On Hoshana Rabbah the chazan or the sheliach tzibbur dons a white kitl as he does on Rosh Hashana and Yom Kippur… The Zohar on Vayehi 120a and Terumah 142a tells us that that while we are all judged on Yom Kippur the verdict is not handed down until Shemini Atzeret, but our last chance to do tshuvah is on Hoshana Rabboh

At the end of each of the seven rounds of circling the bet haknesset we stop to hear the blowing of the shofar… This is not one of the Days of Awe yet there are tremendous similarities in the ritual. CHaZa”L never referred to this day as being a Day of Judgment, yet there is a strong hint to back up the Zohar‘s assertion in the fact that in the days of the Temple the sacrifices corresponding to the Days of Judgment and Shmini Atzeret were the same. Some Mahzorim attested to the special status of Hoshana Rabbah in the High Holy Days prayer U-netaneh Tokef, having the following version: “On Rosh ha-Shanah judgment is made, and on Yom Kippur it is written, and on Hoshanah Rabbah it is sealed.” In Romania it was customary to add some other Yamim Nora’im prayers as well to the Amidah for Shemini Atzeret.

Photo by: Yuval Nadav

Professor Yosef Tabori from Bar-Ilan University’s Talmud Department tells us:

Perhaps the closest connection drawn between the Yamim Noraim and Sukkot is found in the motif of the lulav. In antiquity, waving a branch on high was considered a sign of victory. The Sages interpreted our waving of the lulav on Sukkot as signifying the victory of the Jews over Satan on the Days of Judgment that precede the festival. They interpreted the words “delights are ever in Your right hand” (Ps. 16:11) as indicating that a person holding the Four Kinds in his right hand is showing that he emerged victorious on the Day of Judgment (Vayyiqra Rabbah 30.2). One of the earlier sources describing the special status of Hoshanah Rabbah in the synagogue uses this victory imagery:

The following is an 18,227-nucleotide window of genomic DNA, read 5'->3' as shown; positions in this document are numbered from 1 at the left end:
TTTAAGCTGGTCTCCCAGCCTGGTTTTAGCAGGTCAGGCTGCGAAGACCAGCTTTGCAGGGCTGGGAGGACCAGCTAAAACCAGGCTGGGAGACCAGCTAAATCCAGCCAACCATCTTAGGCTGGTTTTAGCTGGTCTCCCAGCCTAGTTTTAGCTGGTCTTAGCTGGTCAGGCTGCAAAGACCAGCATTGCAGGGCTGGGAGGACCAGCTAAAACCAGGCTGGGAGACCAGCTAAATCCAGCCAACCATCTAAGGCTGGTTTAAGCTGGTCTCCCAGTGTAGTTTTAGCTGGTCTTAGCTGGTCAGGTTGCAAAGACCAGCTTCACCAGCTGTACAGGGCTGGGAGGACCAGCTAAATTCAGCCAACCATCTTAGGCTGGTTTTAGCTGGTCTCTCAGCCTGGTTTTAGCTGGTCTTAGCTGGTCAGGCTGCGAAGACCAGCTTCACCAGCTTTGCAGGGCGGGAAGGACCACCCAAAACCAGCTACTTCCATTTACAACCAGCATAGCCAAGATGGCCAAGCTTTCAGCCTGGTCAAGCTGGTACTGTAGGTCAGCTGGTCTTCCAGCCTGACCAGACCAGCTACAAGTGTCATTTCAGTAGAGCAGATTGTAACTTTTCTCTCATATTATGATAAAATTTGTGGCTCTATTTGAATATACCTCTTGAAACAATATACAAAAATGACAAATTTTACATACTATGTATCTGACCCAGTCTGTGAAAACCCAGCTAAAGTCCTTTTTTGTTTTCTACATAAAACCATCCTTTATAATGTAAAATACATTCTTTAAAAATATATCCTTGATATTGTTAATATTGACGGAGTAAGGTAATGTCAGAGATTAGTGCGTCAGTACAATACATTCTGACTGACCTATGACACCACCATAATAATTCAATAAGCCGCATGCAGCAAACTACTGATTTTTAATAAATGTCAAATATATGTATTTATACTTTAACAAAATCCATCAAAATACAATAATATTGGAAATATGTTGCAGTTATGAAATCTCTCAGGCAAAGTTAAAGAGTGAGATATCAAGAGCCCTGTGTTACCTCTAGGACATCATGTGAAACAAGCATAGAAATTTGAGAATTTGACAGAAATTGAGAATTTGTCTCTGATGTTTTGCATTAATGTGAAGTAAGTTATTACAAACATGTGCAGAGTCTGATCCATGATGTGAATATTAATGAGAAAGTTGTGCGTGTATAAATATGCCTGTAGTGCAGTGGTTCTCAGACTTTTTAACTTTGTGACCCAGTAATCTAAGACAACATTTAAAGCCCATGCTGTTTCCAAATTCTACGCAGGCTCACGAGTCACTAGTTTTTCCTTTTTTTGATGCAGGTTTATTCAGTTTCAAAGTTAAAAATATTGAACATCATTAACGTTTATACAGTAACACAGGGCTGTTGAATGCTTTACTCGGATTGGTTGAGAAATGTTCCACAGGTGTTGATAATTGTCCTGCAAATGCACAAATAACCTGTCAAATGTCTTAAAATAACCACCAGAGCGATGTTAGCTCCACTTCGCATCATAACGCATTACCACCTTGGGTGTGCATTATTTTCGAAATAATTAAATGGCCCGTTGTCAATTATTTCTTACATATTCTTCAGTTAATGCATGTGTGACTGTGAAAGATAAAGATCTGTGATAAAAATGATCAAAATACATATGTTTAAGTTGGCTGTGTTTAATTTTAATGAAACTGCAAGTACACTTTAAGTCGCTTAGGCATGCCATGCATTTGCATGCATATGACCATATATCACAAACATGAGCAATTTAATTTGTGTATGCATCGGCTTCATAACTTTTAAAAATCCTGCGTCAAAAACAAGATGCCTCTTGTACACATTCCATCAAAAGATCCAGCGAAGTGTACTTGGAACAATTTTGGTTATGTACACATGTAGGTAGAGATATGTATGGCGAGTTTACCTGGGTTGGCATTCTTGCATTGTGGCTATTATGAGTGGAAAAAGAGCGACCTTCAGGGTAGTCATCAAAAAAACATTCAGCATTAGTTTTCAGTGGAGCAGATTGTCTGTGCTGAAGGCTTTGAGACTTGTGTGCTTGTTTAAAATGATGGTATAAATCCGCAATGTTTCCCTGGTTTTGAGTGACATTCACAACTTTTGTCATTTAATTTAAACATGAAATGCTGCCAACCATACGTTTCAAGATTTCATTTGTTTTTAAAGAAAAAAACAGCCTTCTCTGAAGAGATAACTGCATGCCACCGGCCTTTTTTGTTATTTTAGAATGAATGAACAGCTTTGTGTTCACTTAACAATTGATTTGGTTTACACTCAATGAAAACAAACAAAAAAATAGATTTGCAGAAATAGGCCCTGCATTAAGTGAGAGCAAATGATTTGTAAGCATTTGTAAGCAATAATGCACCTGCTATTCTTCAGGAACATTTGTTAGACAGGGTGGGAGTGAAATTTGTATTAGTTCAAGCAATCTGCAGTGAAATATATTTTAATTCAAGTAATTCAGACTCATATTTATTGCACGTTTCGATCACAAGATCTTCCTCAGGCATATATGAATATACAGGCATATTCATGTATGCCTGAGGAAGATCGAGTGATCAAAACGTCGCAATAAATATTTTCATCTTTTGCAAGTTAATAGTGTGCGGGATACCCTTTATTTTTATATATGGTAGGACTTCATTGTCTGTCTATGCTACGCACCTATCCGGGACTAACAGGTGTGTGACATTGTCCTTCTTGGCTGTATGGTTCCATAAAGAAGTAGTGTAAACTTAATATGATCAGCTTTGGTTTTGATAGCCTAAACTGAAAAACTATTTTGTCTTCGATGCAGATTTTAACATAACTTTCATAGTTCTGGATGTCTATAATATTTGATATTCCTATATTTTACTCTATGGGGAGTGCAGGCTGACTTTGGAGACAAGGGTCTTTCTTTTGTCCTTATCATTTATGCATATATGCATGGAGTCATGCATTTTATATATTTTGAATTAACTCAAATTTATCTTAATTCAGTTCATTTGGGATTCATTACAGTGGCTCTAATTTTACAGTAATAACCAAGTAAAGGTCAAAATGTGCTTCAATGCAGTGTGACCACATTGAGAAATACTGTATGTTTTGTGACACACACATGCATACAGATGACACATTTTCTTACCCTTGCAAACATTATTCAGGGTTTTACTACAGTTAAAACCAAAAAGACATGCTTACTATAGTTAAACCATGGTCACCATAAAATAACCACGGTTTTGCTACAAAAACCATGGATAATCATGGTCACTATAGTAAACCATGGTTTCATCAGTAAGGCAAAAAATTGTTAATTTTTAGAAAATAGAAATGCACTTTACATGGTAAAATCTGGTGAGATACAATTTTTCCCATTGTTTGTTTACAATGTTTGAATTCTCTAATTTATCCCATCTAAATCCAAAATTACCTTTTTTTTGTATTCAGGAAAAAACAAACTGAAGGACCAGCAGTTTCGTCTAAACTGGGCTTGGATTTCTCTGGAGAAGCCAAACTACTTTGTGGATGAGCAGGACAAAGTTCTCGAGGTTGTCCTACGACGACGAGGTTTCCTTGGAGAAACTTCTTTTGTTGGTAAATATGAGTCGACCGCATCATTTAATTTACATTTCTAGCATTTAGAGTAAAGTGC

When Hoshanah Rabbah comes they take willows, and make seven circuits around the synagogue, while the Hazzan of the synagogue stands like an angel of G-d, holding a Torah scroll in his arms as the people march around him as around the altar. For thus our Rabbis taught: every day it was customary to circle the altar reciting, “Please, O Lord, deliver us; please, O Lord, bring success,” and on the seventh day they would march around seven times, as King David said explicitly, as it is written, “I wash my hands in innocence, and walk around Your altar” (Ps. 26:6). Immediately the ministering angels rejoice and proclaim, “the people of Israel are victorious.” (Midrash Tehillim, Buber ed., 17.5)

[..]Thus, the entire period between Rosh ha-Shanah and the last day of Sukkot is a period during which one can still affect the verdict on rain for the better. According to a tradition ascribed to Rabbenu Tam, those who insist on reading the haftarah of Shuvah Yisrael on the Sabbath between Rosh ha-Shanah and Yom Kippur are making a mistake, since this haftarah was set for the Sabbath before Sukkot. The reason is that “Shuvah (Hosea 14:2-10) is directed towards praying for rain, since we conclude [the haftara] with a passage from Joel [the reading, Joel 2:15-27, sounds like an assemblage for prayers for rain and includes the verse "For He has given you the early rain in kindness"] and on Sukkot judgment is passed for the rain, and they are proclaimed before the judges[mentioned in Joel 2:16]” (Mahzor Vitri, p. 224).